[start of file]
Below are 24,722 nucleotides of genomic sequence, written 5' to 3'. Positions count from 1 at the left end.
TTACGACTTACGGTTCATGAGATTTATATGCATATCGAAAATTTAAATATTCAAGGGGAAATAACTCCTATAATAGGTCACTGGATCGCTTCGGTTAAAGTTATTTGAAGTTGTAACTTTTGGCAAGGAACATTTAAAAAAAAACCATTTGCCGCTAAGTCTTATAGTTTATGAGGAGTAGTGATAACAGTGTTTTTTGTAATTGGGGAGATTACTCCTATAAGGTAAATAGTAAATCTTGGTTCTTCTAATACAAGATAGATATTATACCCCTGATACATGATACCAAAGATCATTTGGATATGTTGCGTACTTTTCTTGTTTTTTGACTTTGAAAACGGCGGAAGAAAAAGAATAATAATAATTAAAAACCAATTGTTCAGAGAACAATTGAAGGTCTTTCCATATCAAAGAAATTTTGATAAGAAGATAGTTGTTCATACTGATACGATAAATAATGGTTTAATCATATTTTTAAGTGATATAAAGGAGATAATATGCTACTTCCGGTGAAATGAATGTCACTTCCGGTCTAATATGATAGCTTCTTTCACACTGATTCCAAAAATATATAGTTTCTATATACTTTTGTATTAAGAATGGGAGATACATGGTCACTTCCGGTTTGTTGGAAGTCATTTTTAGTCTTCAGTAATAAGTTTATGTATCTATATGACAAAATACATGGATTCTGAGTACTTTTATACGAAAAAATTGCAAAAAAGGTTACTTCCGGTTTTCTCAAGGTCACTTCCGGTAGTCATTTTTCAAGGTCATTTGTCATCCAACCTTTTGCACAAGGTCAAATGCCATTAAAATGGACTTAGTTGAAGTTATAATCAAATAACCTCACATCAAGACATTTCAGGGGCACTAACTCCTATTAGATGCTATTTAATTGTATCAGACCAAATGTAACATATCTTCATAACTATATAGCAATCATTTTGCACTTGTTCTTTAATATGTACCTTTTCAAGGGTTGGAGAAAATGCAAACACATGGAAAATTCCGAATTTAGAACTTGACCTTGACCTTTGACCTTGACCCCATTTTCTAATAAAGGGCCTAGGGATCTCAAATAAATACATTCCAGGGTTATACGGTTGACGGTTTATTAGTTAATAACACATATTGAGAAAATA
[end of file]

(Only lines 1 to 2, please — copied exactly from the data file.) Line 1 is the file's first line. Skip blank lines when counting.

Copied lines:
Below are 24,722 nucleotides of genomic sequence, written 5' to 3'. Positions count from 1 at the left end.
TTACGACTTACGGTTCATGAGATTTATATGCATATCGAAAATTTAAATATTCAAGGGGAAATAACTCCTATAATAGGTCACTGGATCGCTTCGGTTAAAGTTATTTGAAGTTGTAACTTTTGGCAAGGAACATTTAAAAAAAAACCATTTGCCGCTAAGTCTTATAGTTTATGAGGAGTAGTGATAACAGTGTTTTTTGTAATTGGGGAGATTACTCCTATAAGGTAAATAGTAAATCTTGGTTCTTCTAATACAAGATAGATATTATACCCCTGATACATGATACCAAAGATCATTTGGATATGTTGCGTACTTTTCTTGTTTTTTGACTTTGAAAACGGCGGAAGAAAAAGAATAATAATAATTAAAAACCAATTGTTCAGAGAACAATTGAAGGTCTTTCCATATCAAAGAAATTTTGATAAGAAGATAGTTGTTCATACTGATACGATAAATAATGGTTTAATCATATTTTTAAGTGATATAAAGGAGATAATATGCTACTTCCGGTGAAATGAATGTCACTTCCGGTCTAATATGATAGCTTCTTTCACACTGATTCCAAAAATATATAGTTTCTATATACTTTTGTATTAAGAATGGGAGATACATGGTCACTTCCGGTTTGTTGGAAGTCATTTTTAGTCTTCAGTAATAAGTTTATGTATCTATATGACAAAATACATGGATTCTGAGTACTTTTATACGAAAAAATTGCAAAAAAGGTTACTTCCGGTTTTCTCAAGGTCACTTCCGGTAGTCATTTTTCAAGGTCATTTGTCATCCAACCTTTTGCACAAGGTCAAATGCCATTAAAATGGACTTAGTTGAAGTTATAATCAAATAACCTCACATCAAGACATTTCAGGGGCACTAACTCCTATTAGATGCTATTTAATTGTATCAGACCAAATGTAACATATCTTCATAACTATATAGCAATCATTTTGCACTTGTTCTTTAATATGTACCTTTTCAAGGGTTGGAGAAAATGCAAACACATGGAAAATTCCGAATTTAGAACTTGACCTTGACCTTTGACCTTGACCCCATTTTCTAATAAAGGGCCTAGGGATCTCAAATAAATACATTCCAGGGTTATACGGTTGACGGTTTATTAGTTAATAACACATATTGAGAAAATA